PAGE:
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Brutality Allegations and a Lawsuit After Video of Raging Cops is Released

Photo screen captured from video.
By Mike Sawyer
In a video uploaded to Facebook last year, Chicago Police officers were seen violently tossing a woman around, attacking a man, and inciting general chaos- in typical police fashion.

The video begins with officers standing around with their chests puffed out, while a witness brilliantly reminds everyone not to talk, just to film.

Next thing we know a woman is having her face slammed into the hood of a cop car. That woman is Lisa Simmons, she was one of many community residents participating in a block party celebrating two of its artists signing a big recording contract.

Moments later, after announcing “get out of the street or you’re going to jail,” while pacing around like a bulldog holding his asp, a cop on a rampage gets insulted and unexpectedly bashes a man in the face so hard his hat goes flying. That man’s name is Jeremiah Smith.

On Thursday, Smith and Simmons filed a police brutality lawsuit against the Chicago Police department for their horrific abuse caught on camera.



“You have this small child and this woman who is watching, this extreme violence for what? for nothing!” attorney Rahsaan Gordon said.

“That is an impact weapon. There was no reason for him to pull it out,” Gordon said explaining that there was no need for the officer to have pulled out an asp to bash Smith in the face.

“Nobody ran at him, nobody pulled out a weapon, nobody tried to punch him. They stood there. You even hear one of the gentlemen saying, ‘I’m a man! I’m not a child,'” Gordon said.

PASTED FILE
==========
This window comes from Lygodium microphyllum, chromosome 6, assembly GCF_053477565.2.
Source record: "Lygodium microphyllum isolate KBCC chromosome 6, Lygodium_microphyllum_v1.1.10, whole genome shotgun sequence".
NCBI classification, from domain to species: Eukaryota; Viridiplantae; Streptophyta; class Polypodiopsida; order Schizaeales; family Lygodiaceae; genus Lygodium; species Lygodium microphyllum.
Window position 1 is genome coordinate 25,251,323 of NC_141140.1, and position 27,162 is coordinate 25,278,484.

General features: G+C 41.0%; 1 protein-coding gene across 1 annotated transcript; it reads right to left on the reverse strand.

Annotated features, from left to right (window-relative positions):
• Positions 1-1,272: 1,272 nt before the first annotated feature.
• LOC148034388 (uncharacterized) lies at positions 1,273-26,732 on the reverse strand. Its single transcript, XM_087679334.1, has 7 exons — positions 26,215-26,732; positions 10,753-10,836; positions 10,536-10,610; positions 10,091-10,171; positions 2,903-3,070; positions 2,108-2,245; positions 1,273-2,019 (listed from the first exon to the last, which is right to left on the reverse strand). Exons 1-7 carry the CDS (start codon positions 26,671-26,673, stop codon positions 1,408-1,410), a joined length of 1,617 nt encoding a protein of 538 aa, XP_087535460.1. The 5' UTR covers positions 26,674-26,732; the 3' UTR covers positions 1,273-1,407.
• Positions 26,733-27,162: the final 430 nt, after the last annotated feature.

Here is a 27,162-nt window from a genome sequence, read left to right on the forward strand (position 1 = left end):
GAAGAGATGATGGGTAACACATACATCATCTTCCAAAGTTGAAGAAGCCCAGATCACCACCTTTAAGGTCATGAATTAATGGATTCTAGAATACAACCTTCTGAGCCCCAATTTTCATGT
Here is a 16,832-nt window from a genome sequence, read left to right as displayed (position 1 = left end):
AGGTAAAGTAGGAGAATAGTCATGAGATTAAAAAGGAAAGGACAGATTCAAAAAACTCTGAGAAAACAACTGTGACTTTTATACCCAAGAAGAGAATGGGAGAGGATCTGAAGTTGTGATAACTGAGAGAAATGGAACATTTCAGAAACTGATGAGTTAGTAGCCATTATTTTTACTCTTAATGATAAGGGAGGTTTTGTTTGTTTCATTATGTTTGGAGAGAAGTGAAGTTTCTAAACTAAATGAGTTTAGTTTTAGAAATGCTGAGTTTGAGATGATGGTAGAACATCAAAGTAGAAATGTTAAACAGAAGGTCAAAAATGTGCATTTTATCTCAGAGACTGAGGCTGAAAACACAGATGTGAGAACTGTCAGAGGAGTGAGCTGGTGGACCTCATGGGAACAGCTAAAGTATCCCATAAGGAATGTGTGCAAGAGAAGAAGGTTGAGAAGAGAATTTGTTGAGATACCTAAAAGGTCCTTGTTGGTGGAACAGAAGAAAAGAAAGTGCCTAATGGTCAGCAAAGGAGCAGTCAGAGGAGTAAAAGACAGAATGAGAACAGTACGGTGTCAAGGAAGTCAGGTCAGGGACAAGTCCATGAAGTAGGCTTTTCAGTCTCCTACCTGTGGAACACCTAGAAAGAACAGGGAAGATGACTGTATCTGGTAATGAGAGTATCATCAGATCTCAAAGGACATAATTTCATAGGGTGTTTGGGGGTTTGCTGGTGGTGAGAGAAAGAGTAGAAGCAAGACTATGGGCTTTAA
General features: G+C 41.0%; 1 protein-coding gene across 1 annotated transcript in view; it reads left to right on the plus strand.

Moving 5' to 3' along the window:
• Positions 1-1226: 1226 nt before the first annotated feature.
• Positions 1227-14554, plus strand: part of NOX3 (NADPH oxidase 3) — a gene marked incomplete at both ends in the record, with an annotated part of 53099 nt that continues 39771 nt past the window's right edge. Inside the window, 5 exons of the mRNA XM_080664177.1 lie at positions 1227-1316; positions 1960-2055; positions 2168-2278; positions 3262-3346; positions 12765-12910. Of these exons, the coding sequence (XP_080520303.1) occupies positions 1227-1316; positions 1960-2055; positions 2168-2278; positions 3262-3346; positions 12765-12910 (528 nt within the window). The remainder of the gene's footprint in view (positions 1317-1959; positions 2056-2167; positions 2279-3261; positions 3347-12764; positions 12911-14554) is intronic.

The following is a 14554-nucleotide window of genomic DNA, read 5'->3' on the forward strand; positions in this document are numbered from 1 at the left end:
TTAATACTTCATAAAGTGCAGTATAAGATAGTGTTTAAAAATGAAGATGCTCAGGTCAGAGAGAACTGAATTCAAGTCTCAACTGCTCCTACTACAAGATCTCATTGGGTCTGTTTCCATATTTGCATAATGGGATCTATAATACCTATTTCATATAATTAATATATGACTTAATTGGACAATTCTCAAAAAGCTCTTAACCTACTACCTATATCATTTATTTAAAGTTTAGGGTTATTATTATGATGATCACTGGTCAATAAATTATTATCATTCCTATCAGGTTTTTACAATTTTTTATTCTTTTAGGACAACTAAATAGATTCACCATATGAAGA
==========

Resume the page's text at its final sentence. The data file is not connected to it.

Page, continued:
Smith was arrested and charged with assault for getting hit in the face by this cop. After spending 12 days in jail, he finally broke and pleaded guilty to misdemeanor battery and was released.

A study by University of Chicago professor Craig Futterman found that just 19 of 10,149 complaints accusing CPD officers of excessive force, illegal searches, racial abuse, sexual abuse, and false arrests led to a police suspension of a week or more. In more than 85 percent of internal investigations of complaints, the accused officer was never even interviewed, Think Progress reports.

In a statement released to the media, the CPD said:
The Chicago Police Dept. takes any allegations of excessive force against the residents our officers are sworn to protect very seriously, and any action which undermines the integrity of the Chicago Police Department simply will not be tolerated.
In the meantime, however, the officer who slammed a woman into a car and hit a non-violent man in the face with his baton is still on full duty — So much for not tolerating excessive force.

Reprinted with permission from  Free Thought Project

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